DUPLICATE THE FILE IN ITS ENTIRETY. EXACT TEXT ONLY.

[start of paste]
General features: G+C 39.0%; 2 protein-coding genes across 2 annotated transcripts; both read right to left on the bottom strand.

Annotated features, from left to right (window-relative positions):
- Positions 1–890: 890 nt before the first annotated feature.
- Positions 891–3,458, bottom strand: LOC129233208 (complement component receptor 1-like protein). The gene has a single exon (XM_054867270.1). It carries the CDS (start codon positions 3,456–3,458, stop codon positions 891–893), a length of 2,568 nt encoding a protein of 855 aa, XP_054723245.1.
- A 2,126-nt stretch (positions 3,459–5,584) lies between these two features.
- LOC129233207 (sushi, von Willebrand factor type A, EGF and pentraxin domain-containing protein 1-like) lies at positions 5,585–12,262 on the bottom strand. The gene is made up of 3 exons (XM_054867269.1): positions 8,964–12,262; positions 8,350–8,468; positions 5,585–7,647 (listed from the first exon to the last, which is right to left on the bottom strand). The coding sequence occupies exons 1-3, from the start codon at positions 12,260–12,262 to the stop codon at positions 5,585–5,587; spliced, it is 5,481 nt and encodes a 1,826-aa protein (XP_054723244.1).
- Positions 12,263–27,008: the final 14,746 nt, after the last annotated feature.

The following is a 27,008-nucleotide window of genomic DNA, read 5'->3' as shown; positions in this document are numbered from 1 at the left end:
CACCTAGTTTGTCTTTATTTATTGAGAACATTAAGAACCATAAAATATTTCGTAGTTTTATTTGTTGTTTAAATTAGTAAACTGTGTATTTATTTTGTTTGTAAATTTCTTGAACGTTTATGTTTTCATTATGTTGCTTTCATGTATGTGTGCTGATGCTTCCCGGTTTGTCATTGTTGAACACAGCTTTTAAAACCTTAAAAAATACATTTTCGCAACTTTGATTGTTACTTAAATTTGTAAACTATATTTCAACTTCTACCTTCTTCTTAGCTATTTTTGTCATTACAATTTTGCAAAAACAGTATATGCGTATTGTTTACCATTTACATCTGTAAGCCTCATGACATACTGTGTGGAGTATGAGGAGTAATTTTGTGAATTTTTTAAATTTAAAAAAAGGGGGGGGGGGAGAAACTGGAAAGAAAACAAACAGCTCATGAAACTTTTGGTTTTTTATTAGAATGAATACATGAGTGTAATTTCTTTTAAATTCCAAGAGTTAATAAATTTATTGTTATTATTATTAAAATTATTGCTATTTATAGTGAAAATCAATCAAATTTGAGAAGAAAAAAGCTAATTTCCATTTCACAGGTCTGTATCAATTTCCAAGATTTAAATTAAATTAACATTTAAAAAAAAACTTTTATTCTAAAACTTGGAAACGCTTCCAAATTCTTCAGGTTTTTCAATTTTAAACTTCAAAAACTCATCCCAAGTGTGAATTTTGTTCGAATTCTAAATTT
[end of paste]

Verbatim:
General features: G+C 39.0%; 2 protein-coding genes across 2 annotated transcripts; both read right to left on the bottom strand.

Annotated features, from left to right (window-relative positions):
- Positions 1–890: 890 nt before the first annotated feature.
- Positions 891–3,458, bottom strand: LOC129233208 (complement component receptor 1-like protein). The gene has a single exon (XM_054867270.1). It carries the CDS (start codon positions 3,456–3,458, stop codon positions 891–893), a length of 2,568 nt encoding a protein of 855 aa, XP_054723245.1.
- A 2,126-nt stretch (positions 3,459–5,584) lies between these two features.
- LOC129233207 (sushi, von Willebrand factor type A, EGF and pentraxin domain-containing protein 1-like) lies at positions 5,585–12,262 on the bottom strand. The gene is made up of 3 exons (XM_054867269.1): positions 8,964–12,262; positions 8,350–8,468; positions 5,585–7,647 (listed from the first exon to the last, which is right to left on the bottom strand). The coding sequence occupies exons 1-3, from the start codon at positions 12,260–12,262 to the stop codon at positions 5,585–5,587; spliced, it is 5,481 nt and encodes a 1,826-aa protein (XP_054723244.1).
- Positions 12,263–27,008: the final 14,746 nt, after the last annotated feature.

The following is a 27,008-nucleotide window of genomic DNA, read 5'->3' as shown; positions in this document are numbered from 1 at the left end:
CACCTAGTTTGTCTTTATTTATTGAGAACATTAAGAACCATAAAATATTTCGTAGTTTTATTTGTTGTTTAAATTAGTAAACTGTGTATTTATTTTGTTTGTAAATTTCTTGAACGTTTATGTTTTCATTATGTTGCTTTCATGTATGTGTGCTGATGCTTCCCGGTTTGTCATTGTTGAACACAGCTTTTAAAACCTTAAAAAATACATTTTCGCAACTTTGATTGTTACTTAAATTTGTAAACTATATTTCAACTTCTACCTTCTTCTTAGCTATTTTTGTCATTACAATTTTGCAAAAACAGTATATGCGTATTGTTTACCATTTACATCTGTAAGCCTCATGACATACTGTGTGGAGTATGAGGAGTAATTTTGTGAATTTTTTAAATTTAAAAAAAGGGGGGGGGGGAGAAACTGGAAAGAAAACAAACAGCTCATGAAACTTTTGGTTTTTTATTAGAATGAATACATGAGTGTAATTTCTTTTAAATTCCAAGAGTTAATAAATTTATTGTTATTATTATTAAAATTATTGCTATTTATAGTGAAAATCAATCAAATTTGAGAAGAAAAAAGCTAATTTCCATTTCACAGGTCTGTATCAATTTCCAAGATTTAAATTAAATTAACATTTAAAAAAAAACTTTTATTCTAAAACTTGGAAACGCTTCCAAATTCTTCAGGTTTTTCAATTTTAAACTTCAAAAACTCATCCCAAGTGTGAATTTTGTTCGAATTCTAAATTT